Monthly Archive for July, 2009

Seeking a sugar daddy has never been easier.

Reports exist of the most beautiful women on the site, some of whom he had written to but they had not responded until the day after the subscription ran out, emailing the guy after his subscription lapsed.

When we first saw Seeking Arrangement, a site for rich gents seeking companionship, mentioned in the media and in press releases, we thought it was just another dating scam. Then we realised that if you had a rich guy or a potential gold-digger as a subject that this might hold some promise, but not for its  original purpose. An associate proved that with a little guile and ingenuity you can identify an investigation subject in this thing.

The Weak Science Behind Forensics

In the August 2007 edition of Popular Mechanics Forensics under fire  shows how DNA analysis has forced traditional forensic science to be less valued and even suspect. The August 2009 edition contains an article that continues to debunk some of shaky scientific foundation of some of your favorite CSI myths.

These articles are must reading for any budding Investigator.

Nineteen Eighty-Four

It has been 60 years since Nineteen Eighty-Four was first published. This classic dystopian novel by George Orwell is one of my favorite pieces of literature.

My favorite quotation, from a Investigator’s  or Researcher’s  perspective, follows:

And if all records told the same tale — then the lie passed into history and became truth.”

The chances of all records telling the same story is very slim in our world — that is why secrets don’t last very long and why our views of historical events change over time as new information comes to light. The diligent Investigator searches for the records and testimonies that tell a different story.


Looking at Twitter with CrowdEye

CrowdEye only covers 36 hours’ worth of tweets — it’s not deep. But it gave me plenty of ways of viewing my search results and, thanks to that related tag cloud, helped me build a search vocabulary for further research on other, deeper search engines.

Where did this email come from?

Tracking down the origin of email messages has become a staple of many Private Investigators. Without getting into  mind-numbing technical details, here are the steps I take to find the origin of anonymous email missives.

  1. Search the sender’s email address using Google, Bing, and other search engines to see if it appears. Next search using Intelius’ reverse email lookup.  If the email appears registered to a name, you can pay a fee of $4.95.
  2. Even when a misleading email address is the origin, read the IP addresses in the header from bottom to  top. The IP address in square brackets is the origin IP.  Or, use IP tool to track the IP address. Copy the headers into the box and select your email system.
  3. Go to What Is My IP Address and enter the IP address to see where it originates.
  4. Search the email address using Spokeo.
  5. Try and email the anonymous correspondent. If he opens your message, then it will notify you and send back the reader’s IP address, the date and time the message was opened, location of recipient, map of location, apparent email address of opening (if available), referrer details (ie; if accessed via web mail etc), URL clicks, how long the email was read for, how many times your email was opened and if your email was forwarded, or opened on a different computer. If he opens your message in his office, then you will know where he works. However, this seems to only work with HTML enabled email programs. Remember, the header data from the original message will probably tell you what email program sent the message. NOTE: This does not work if the recipient opens the email in the Web version of Gmail. If he receives it in a desktop client that polls Gmail, then it will work.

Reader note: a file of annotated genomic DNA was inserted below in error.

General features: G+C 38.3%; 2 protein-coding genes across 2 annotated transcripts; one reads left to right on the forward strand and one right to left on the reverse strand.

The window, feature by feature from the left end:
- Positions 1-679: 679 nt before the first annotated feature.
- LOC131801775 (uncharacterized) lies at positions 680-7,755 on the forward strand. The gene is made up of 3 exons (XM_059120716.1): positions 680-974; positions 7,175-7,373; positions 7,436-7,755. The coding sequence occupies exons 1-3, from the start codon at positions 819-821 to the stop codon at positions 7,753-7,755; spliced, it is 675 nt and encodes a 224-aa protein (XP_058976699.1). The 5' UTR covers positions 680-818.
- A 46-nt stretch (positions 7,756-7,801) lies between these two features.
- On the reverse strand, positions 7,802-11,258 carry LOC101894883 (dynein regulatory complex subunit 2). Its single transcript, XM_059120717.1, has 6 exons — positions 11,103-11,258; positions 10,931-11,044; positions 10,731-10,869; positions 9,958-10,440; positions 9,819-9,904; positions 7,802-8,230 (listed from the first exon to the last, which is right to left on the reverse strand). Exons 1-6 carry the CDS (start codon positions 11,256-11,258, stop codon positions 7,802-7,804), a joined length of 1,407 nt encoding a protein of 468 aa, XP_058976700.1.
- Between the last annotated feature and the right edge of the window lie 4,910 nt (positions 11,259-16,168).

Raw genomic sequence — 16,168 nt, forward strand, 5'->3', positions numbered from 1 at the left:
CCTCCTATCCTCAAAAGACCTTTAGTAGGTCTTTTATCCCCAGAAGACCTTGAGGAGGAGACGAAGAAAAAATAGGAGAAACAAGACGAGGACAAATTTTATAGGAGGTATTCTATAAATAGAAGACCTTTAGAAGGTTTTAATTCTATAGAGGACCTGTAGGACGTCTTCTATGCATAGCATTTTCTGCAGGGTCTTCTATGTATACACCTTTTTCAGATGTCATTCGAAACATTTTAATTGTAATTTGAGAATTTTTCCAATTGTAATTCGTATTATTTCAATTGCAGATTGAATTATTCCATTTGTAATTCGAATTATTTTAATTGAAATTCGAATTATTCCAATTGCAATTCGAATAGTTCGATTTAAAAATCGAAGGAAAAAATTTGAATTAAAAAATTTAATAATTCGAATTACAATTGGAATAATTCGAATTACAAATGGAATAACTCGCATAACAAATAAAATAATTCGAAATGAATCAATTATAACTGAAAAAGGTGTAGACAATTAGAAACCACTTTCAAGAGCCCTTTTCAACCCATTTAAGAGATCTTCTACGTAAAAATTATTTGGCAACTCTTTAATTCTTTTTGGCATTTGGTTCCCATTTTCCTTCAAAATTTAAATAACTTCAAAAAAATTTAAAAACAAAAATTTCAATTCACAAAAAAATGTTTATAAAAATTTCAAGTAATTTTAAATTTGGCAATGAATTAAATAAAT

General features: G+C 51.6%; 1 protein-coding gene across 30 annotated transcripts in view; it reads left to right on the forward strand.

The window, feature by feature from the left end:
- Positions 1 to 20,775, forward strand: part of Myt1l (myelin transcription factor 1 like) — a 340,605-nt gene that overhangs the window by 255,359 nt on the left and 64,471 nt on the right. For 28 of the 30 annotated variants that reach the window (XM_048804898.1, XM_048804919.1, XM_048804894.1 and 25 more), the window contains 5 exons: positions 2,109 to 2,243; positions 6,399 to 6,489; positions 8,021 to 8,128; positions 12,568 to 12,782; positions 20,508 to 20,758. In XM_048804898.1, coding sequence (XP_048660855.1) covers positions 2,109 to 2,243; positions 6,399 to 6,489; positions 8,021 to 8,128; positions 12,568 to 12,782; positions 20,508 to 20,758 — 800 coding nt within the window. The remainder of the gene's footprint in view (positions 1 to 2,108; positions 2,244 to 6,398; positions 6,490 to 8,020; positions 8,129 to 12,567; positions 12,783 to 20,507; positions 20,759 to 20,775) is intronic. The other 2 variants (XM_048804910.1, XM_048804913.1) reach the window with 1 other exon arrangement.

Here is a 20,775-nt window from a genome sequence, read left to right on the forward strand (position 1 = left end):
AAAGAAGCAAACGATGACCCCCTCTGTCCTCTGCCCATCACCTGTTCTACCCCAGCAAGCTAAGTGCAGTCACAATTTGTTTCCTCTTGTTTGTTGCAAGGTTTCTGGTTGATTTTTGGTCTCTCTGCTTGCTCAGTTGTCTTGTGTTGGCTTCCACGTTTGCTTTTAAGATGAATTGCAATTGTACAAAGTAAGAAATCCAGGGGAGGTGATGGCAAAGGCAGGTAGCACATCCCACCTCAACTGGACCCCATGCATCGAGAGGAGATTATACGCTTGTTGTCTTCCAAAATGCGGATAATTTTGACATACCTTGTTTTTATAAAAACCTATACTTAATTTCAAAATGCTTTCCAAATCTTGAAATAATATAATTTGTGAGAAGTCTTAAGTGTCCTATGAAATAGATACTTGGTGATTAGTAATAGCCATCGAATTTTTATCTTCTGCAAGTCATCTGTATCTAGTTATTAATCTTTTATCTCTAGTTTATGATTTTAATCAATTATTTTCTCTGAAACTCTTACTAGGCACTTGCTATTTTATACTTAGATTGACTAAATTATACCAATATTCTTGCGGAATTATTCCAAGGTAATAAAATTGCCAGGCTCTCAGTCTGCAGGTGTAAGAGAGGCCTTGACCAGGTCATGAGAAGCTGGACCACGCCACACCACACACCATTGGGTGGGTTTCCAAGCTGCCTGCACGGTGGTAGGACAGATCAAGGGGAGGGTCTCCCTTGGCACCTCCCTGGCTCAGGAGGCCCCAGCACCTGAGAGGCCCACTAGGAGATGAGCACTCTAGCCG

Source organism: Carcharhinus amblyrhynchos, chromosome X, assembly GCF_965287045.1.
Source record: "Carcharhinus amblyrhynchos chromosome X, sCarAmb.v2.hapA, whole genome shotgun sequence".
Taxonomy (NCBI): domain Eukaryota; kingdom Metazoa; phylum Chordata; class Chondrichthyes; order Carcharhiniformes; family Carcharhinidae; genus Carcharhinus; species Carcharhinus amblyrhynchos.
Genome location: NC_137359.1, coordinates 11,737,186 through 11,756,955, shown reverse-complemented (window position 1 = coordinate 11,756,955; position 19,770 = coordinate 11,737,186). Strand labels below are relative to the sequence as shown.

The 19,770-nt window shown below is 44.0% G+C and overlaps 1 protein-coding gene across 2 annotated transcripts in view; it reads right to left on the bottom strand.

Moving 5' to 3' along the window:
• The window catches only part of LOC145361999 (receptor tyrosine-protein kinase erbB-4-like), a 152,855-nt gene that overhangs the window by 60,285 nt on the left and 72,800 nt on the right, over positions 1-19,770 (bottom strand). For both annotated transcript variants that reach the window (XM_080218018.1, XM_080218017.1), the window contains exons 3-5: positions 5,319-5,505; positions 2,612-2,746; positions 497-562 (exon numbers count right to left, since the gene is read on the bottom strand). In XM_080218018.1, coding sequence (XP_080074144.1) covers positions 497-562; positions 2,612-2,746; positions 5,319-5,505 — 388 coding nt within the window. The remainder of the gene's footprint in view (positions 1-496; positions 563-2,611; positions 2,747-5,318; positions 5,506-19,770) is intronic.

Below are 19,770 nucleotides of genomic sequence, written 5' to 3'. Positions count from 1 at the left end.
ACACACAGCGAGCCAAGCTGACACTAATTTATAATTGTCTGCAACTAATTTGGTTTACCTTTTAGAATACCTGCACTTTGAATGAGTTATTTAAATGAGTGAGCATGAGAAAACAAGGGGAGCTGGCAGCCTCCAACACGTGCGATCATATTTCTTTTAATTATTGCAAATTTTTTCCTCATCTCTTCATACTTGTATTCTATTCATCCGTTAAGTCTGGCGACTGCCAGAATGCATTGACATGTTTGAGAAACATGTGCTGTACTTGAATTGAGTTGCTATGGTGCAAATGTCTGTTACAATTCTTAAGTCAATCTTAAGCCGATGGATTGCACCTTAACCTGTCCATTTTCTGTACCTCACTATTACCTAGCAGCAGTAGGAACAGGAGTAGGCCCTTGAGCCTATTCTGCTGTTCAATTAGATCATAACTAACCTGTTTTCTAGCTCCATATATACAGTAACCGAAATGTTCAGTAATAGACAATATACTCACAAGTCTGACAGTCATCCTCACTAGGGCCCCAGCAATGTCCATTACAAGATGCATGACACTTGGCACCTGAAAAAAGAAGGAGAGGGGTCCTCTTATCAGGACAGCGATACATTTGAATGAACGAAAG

We do not keep any personally identifiable information.


Anonymity may be important for some people. However for most, it’s search results that count and this review clearly shows that this is a search engine with yet undeveloped potential.

CIA World Factbook

The CIA announced that their World Factbook Web site had been redesigned. I’m not the only person who constantly relies on this — over 3 million visitors access the online Factbook monthly. That’s not surprising as the World Factbook provides information about the background, geography, people, government, economy, communications, transportation, military, and transnational issues for 266 countries and other entities.

I really like the new features of reporting world rankings for data like life expectancy. Another new feature is the “Field Listing” icon that gives you an alphabetical listing of countries for that field so that you can do your own comparison of data that can’t be ranked.

This is a timely resource — it is updated every two weeks and the updates are logged on a special page. Though I wish either the country entries or data fields indicated the last update, but that might be asking too much.

If you want to avoid all the Flash content use the text-only version. I’m not a big fan of Flash, but this is a very well executed use of it that makes the World Factbook more useful.